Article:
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Ramadan: taking a patient history from history

Author(s): Carey Jackson, MD
Date Authored: June 01, 2013

Quran and Beads ImageThis year Ramadan is in June/July. It is a month that most of our Muslim patients look forward to and enjoy.  Not that it is without its challenges, especially through the long summer days. But it is a time of spiritual renewal, a time the family and community are united in prayer and fasting, and a time of great dietary traditions once the sun has set. You will find many references to Ramadan in the pages of EthnoMed (see related content below) since it requires flexibility and some creativity to manage diabetes and other medication regimens. 

Those of us who practice in cross-cultural settings are sometimes asked to teach about cross-cultural skills. We often find ourselves looking for cases or good examples of where culture comes into play in medicine.  Ramadan always provides a great example. 

Food is central to community and cultural life: how it is prepared, when it is eaten, why it is eaten, and when it is not eaten.  Ramadan is infused with histories global and personal for families. It is a seasonal marker and measure of time passing. Ramadan is about forgoing calories, it is about feeling hungry, it is about values, and it is about faith.  Like a force of nature, the wise clinician works with it, and this requires first understanding the tradition and especially how your patient observes it. Anticoagulation, blood draws, surgeries, TID regimens, procedures, and provider schedules can all be frustrated if they are not designed with Ramadan in mind.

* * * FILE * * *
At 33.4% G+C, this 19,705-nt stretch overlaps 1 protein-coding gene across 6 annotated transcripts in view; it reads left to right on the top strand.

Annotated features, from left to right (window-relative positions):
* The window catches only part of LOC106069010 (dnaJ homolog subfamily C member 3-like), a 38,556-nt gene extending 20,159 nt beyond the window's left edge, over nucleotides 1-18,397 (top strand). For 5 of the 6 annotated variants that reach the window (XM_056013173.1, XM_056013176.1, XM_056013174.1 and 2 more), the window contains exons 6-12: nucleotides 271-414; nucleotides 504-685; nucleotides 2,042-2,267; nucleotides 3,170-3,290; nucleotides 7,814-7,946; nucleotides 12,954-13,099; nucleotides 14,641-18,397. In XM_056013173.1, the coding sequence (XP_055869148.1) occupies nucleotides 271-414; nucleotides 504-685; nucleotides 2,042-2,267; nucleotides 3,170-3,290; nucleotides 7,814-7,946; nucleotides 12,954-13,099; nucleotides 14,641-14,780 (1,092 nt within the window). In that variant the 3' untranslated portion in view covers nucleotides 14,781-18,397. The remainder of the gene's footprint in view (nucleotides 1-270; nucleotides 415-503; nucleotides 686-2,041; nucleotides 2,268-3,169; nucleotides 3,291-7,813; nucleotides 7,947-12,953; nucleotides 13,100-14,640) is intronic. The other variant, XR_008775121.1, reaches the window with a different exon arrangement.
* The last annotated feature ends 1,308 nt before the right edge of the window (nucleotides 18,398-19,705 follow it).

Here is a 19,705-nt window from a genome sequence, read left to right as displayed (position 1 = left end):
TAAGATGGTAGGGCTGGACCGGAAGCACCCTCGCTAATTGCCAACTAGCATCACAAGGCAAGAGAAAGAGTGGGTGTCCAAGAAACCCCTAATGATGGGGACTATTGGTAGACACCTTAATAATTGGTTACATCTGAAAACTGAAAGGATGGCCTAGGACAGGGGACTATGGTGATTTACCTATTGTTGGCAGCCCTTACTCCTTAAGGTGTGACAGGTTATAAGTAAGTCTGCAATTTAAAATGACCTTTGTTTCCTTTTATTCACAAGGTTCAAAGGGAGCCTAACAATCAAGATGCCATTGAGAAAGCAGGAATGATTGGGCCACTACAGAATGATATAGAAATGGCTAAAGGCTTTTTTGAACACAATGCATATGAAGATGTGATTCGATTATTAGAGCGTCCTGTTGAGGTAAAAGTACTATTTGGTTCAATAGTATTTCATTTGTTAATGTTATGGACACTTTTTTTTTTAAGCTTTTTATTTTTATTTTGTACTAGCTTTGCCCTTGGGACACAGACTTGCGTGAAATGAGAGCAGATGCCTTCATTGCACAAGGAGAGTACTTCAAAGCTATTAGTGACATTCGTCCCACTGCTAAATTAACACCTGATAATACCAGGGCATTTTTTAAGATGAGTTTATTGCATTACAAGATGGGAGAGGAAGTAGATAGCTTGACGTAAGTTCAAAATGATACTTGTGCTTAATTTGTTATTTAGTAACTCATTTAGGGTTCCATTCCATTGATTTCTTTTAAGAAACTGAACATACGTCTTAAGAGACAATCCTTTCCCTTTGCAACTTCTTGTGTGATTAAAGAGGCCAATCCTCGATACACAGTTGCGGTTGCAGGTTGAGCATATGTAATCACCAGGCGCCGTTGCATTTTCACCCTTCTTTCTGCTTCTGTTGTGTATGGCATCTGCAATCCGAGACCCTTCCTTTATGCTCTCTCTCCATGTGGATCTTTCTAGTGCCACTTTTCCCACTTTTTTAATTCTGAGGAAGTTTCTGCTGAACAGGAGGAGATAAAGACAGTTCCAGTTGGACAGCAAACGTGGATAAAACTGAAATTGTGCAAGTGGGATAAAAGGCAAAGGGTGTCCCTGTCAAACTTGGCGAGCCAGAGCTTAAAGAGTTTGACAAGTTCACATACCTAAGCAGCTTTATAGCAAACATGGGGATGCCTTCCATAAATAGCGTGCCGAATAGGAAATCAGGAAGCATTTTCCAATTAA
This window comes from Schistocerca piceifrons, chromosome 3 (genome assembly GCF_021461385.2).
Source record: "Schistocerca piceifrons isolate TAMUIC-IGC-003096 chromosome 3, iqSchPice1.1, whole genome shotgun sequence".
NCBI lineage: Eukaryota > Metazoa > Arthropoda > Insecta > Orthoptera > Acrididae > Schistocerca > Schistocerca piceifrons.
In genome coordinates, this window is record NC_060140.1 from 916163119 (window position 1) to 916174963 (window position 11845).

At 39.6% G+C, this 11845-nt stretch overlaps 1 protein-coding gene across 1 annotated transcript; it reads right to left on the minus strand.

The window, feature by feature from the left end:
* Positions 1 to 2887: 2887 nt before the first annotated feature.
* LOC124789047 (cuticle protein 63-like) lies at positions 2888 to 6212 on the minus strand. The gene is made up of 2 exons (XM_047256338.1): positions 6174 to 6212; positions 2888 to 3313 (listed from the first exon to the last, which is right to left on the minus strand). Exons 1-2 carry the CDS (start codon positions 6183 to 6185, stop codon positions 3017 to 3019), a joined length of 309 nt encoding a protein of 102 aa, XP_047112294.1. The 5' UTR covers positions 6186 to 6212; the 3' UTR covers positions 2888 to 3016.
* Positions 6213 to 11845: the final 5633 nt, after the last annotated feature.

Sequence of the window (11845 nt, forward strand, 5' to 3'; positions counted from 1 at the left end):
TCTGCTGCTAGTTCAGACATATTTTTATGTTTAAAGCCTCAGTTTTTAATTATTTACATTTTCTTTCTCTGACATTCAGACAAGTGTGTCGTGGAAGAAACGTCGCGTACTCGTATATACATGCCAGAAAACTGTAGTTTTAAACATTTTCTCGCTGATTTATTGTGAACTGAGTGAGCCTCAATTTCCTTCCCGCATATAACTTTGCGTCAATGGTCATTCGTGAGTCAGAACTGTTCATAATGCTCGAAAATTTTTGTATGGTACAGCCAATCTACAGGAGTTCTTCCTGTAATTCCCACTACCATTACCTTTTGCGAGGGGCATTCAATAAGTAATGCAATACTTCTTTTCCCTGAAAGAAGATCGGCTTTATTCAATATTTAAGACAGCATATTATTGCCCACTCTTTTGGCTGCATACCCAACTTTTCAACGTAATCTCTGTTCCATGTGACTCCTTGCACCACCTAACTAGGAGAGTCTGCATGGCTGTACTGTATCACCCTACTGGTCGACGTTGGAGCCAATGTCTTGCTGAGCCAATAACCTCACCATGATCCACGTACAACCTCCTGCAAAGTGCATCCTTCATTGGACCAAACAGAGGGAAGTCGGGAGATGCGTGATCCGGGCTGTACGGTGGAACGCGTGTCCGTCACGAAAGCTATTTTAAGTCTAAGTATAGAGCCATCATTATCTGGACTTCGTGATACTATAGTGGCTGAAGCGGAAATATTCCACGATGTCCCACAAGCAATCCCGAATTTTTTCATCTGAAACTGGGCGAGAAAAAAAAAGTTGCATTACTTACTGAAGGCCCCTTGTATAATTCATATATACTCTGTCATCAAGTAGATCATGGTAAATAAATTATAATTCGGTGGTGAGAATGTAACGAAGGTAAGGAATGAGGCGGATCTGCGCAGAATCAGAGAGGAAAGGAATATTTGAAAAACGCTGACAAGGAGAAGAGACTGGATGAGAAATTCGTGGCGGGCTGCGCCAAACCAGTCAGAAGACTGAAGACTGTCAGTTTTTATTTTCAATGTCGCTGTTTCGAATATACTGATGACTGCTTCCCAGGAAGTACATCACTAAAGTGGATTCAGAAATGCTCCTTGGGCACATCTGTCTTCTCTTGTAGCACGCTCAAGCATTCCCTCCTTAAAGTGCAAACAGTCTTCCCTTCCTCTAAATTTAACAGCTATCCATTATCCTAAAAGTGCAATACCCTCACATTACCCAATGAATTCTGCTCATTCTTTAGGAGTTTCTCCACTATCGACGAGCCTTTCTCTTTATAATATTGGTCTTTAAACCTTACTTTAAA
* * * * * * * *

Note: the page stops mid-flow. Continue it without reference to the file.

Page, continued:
Discussing the fast with your patients will bring the clinician quickly into their community life and inner world and provide an opportunity to learn how culture and practice vary by region and by family.  Adapting medical practice in a flexible manner to accommodate Ramadan is a great first step toward a myriad of other conversations with patients about practices and values that confound medical therapies and are glossed over as “non-compliance” instead of as medicine’s failure to meaningfully engage the patient.  Ignoring the role of faith and religious practice in a patient’s life is naive and ill advised.  There is an old adage in medical culture that says “the best medicine is the one the patient will take” …well if they won’t take it, there is often a powerful reason why.

(this article was taken from the June 2013 edition of the EthnoMed Newsletter)

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